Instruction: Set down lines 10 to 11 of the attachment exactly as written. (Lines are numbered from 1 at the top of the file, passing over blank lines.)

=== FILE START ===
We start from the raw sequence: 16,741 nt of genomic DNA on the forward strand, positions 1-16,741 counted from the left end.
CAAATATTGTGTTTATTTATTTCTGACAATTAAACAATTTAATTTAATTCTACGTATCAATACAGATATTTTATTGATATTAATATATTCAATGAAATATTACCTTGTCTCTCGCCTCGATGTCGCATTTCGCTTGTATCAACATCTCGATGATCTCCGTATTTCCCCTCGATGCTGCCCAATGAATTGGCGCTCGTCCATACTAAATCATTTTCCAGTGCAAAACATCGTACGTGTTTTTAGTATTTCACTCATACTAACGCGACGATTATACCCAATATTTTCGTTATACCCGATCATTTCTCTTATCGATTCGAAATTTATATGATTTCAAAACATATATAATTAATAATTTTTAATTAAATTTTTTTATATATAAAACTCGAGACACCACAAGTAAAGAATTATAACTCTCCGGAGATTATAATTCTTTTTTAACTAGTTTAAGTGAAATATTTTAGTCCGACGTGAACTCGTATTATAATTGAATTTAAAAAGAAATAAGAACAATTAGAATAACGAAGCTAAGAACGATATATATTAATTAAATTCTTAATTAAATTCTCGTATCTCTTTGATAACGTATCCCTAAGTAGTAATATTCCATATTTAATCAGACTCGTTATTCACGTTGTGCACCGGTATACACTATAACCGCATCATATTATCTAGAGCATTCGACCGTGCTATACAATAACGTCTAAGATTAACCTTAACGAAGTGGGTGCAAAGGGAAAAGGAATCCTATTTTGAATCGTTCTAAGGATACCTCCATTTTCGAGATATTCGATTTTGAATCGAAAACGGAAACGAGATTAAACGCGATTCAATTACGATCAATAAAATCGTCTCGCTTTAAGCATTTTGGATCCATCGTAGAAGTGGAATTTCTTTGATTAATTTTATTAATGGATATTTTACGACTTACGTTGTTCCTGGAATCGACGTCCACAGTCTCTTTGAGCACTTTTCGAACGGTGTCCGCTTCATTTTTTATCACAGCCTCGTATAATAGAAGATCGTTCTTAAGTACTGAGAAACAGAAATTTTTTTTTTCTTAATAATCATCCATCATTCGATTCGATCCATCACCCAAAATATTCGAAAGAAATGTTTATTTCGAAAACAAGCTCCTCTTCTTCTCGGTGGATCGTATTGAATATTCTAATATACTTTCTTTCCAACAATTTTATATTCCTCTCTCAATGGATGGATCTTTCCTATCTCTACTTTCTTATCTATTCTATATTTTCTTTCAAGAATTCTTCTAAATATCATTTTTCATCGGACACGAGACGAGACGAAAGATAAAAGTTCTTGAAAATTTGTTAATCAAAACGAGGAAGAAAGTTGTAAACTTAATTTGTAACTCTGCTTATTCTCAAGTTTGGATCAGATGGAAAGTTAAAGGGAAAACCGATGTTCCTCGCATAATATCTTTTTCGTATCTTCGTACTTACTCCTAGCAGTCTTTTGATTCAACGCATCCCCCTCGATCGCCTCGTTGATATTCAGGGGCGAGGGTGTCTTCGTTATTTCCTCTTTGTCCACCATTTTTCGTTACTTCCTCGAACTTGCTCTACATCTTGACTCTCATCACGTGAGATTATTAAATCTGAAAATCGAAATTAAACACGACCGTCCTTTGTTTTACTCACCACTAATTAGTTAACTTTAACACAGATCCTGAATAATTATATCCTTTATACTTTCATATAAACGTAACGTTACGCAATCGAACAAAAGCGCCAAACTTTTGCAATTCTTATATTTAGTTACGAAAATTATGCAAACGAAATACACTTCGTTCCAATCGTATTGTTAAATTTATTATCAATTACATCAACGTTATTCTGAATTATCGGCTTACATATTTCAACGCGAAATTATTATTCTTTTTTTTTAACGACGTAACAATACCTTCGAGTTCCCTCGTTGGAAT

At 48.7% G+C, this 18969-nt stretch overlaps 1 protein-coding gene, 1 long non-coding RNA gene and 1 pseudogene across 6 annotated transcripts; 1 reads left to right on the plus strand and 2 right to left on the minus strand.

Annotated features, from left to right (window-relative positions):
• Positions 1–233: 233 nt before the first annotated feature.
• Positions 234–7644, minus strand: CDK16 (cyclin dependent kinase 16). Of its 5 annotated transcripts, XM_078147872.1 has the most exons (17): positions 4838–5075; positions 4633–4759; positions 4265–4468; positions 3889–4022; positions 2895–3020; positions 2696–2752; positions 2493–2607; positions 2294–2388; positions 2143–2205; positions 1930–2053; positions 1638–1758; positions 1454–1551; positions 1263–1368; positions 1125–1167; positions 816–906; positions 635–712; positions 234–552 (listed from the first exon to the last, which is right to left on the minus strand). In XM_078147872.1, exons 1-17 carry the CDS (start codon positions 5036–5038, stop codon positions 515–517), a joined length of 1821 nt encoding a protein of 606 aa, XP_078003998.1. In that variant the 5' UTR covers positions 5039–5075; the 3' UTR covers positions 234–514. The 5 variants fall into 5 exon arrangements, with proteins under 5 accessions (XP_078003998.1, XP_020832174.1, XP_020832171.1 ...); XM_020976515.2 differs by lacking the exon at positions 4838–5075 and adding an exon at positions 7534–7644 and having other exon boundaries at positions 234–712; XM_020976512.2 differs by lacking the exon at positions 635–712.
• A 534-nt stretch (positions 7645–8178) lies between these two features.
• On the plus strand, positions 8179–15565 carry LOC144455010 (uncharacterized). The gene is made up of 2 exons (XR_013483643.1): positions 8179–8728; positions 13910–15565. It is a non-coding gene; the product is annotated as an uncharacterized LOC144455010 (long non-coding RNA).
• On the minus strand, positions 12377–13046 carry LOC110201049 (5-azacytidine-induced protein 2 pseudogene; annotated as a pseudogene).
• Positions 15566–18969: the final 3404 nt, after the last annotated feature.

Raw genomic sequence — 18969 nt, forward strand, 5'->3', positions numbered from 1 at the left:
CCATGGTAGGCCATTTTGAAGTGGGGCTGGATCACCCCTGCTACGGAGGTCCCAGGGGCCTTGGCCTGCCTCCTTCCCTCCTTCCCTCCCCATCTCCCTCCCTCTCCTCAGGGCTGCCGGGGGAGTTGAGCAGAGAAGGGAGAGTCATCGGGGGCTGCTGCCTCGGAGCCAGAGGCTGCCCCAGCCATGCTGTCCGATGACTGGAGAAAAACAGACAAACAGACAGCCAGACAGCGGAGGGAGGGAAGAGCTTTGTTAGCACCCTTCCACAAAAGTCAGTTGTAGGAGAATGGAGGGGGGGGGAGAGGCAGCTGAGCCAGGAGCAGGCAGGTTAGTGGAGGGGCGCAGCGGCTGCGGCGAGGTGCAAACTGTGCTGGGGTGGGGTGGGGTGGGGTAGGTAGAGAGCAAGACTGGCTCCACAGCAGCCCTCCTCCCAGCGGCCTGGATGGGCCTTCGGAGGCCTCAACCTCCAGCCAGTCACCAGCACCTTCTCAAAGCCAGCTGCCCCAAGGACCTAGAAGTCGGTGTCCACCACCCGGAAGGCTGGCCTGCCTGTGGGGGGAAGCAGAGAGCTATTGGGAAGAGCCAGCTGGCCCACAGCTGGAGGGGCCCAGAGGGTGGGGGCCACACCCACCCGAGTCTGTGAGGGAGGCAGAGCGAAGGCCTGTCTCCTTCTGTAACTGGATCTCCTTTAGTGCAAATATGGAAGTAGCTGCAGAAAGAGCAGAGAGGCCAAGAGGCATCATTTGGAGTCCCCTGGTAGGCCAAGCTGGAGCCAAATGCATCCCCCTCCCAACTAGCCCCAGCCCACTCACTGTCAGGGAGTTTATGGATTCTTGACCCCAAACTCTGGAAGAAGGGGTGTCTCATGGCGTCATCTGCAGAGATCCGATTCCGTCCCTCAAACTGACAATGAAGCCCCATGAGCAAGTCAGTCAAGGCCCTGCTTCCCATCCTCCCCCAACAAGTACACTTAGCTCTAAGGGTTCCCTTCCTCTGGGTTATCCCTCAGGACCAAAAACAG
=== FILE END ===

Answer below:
• Positions 15566–18969: the final 3404 nt, after the last annotated feature.

Raw genomic sequence — 18969 nt, forward strand, 5'->3', positions numbered from 1 at the left: